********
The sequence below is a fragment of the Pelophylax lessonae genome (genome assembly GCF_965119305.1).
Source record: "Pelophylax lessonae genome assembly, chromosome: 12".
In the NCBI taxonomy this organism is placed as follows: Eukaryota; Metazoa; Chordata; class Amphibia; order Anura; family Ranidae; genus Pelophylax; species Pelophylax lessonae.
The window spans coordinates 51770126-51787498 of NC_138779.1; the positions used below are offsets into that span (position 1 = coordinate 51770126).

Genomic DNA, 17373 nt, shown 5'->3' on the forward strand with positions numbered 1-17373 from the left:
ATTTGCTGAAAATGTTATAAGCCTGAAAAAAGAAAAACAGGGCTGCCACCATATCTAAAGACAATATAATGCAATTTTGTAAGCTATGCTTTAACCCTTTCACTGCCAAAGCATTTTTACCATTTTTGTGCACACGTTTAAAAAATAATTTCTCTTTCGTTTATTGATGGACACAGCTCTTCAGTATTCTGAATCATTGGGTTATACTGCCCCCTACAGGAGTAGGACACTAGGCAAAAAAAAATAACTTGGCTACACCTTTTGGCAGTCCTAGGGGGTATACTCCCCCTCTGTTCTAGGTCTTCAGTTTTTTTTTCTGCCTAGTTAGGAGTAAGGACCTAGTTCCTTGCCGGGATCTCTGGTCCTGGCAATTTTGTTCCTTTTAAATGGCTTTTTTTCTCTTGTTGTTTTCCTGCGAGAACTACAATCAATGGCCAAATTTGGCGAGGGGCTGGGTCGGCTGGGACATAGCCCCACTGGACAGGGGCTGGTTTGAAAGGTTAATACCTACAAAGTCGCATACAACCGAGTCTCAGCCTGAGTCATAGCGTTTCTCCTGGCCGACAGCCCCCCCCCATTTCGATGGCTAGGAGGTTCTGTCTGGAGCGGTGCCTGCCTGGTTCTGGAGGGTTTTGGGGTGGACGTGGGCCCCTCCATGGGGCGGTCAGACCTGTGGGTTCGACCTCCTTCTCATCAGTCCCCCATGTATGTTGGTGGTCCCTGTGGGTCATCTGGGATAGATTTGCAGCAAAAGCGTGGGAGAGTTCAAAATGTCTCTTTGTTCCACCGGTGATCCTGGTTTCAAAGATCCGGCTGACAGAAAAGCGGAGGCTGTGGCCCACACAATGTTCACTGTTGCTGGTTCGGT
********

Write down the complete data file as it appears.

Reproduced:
The sequence below is a fragment of the Pelophylax lessonae genome (genome assembly GCF_965119305.1).
Source record: "Pelophylax lessonae genome assembly, chromosome: 12".
In the NCBI taxonomy this organism is placed as follows: Eukaryota; Metazoa; Chordata; class Amphibia; order Anura; family Ranidae; genus Pelophylax; species Pelophylax lessonae.
The window spans coordinates 51770126-51787498 of NC_138779.1; the positions used below are offsets into that span (position 1 = coordinate 51770126).

Genomic DNA, 17373 nt, shown 5'->3' on the forward strand with positions numbered 1-17373 from the left:
ATTTGCTGAAAATGTTATAAGCCTGAAAAAAGAAAAACAGGGCTGCCACCATATCTAAAGACAATATAATGCAATTTTGTAAGCTATGCTTTAACCCTTTCACTGCCAAAGCATTTTTACCATTTTTGTGCACACGTTTAAAAAATAATTTCTCTTTCGTTTATTGATGGACACAGCTCTTCAGTATTCTGAATCATTGGGTTATACTGCCCCCTACAGGAGTAGGACACTAGGCAAAAAAAAATAACTTGGCTACACCTTTTGGCAGTCCTAGGGGGTATACTCCCCCTCTGTTCTAGGTCTTCAGTTTTTTTTTCTGCCTAGTTAGGAGTAAGGACCTAGTTCCTTGCCGGGATCTCTGGTCCTGGCAATTTTGTTCCTTTTAAATGGCTTTTTTTCTCTTGTTGTTTTCCTGCGAGAACTACAATCAATGGCCAAATTTGGCGAGGGGCTGGGTCGGCTGGGACATAGCCCCACTGGACAGGGGCTGGTTTGAAAGGTTAATACCTACAAAGTCGCATACAACCGAGTCTCAGCCTGAGTCATAGCGTTTCTCCTGGCCGACAGCCCCCCCCCATTTCGATGGCTAGGAGGTTCTGTCTGGAGCGGTGCCTGCCTGGTTCTGGAGGGTTTTGGGGTGGACGTGGGCCCCTCCATGGGGCGGTCAGACCTGTGGGTTCGACCTCCTTCTCATCAGTCCCCCATGTATGTTGGTGGTCCCTGTGGGTCATCTGGGATAGATTTGCAGCAAAAGCGTGGGAGAGTTCAAAATGTCTCTTTGTTCCACCGGTGATCCTGGTTTCAAAGATCCGGCTGACAGAAAAGCGGAGGCTGTGGCCCACACAATGTTCACTGTTGCTGGTTCGGT